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Dancing with the Light

13.09.2011

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Prof. Ziv Reich
 
 
The conversion of the sun’s energy to chemical energy is the basis of all life on Earth. The first stages of the process – photosynthesis – are among the fastest in the living world.
 
Prof. Ziv Reich of the Faculty of Biochemistry probes the basics of photosynthetic systems, asking how they are put together, how they work and, especially, how they cope with such varying environmental conditions as changes in the composition and intensity of light. These changes are often gradual, taking place over the course of a day or a year; but they can also be sudden – for instance, when a cloud briefly covers the sun. To work at maximum efficiency, the system must be able to adapt. Too much sunlight can be as bad as too little – leading to the overproduction of free radicals that can destroy the system and even kill the whole organism. To survive, the photosynthetic system has evolved to “dance with the light.”
 
Reich and his team have been investigating the intricacies of this dance. They are studying a unique plant species found in Africa, called “resurrection plants,” which manage to survive despite conditions of high light intensity and extreme aridity that would kill a normal plant. When even a tiny amount of water becomes available, these plants are “resurrected” and resume photosynthesis.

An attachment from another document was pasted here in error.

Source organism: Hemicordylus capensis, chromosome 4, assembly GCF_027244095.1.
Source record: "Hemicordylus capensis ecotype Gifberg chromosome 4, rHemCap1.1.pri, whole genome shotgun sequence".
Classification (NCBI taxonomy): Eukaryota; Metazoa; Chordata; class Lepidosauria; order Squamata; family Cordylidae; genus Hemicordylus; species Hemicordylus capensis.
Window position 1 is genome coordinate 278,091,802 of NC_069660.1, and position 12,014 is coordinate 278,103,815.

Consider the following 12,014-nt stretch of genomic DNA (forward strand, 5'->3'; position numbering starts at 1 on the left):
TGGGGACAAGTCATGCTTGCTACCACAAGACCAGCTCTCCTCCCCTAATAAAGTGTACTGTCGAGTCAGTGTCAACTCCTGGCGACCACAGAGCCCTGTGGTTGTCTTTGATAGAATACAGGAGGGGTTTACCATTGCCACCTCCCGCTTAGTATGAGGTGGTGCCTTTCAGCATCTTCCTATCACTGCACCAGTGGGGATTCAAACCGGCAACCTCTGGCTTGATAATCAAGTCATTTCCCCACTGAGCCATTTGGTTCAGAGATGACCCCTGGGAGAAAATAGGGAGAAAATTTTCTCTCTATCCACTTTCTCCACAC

Unraveling the resurrection plants’ unique abilities may provide clues that could help scientists in the future develop better drought-resistant crops to help feed the world’s most vulnerable people.
 
 
Prof. Ziv Reich's research is supported by the Yeda-Sela Center for Basic Research; and the Carolito Stiftung.
 
 

 
The Insomniac City Cycles | Ran Slavin. Still from film, 2004-2009
 
 
The pressure we put on our environment might lead to the growth of toxic urban environments pregnant with disaster. Ran Slavin creates a fast-paced, grandiose apocalypse that gives us a glimpse into a future dystopia: accelerated urbanization; industry that fails to keep up with population growth. Even the sunlight filtering down through a sick atmosphere seems to be significantly changed, and the living world of plants, animals and humans must cope with the situation imposed on them.
 
Ran Slavin, b. Jerusalem, 1967, started out in Jerusalem and later lived for several years in New York, London and Singapore. Currently, he lives and works in Tel Aviv. His sound and video work has been heard and screened in many international festivals, including in Venice, Istanbul, Liverpool and the Pompidou Center in Paris.
 
 

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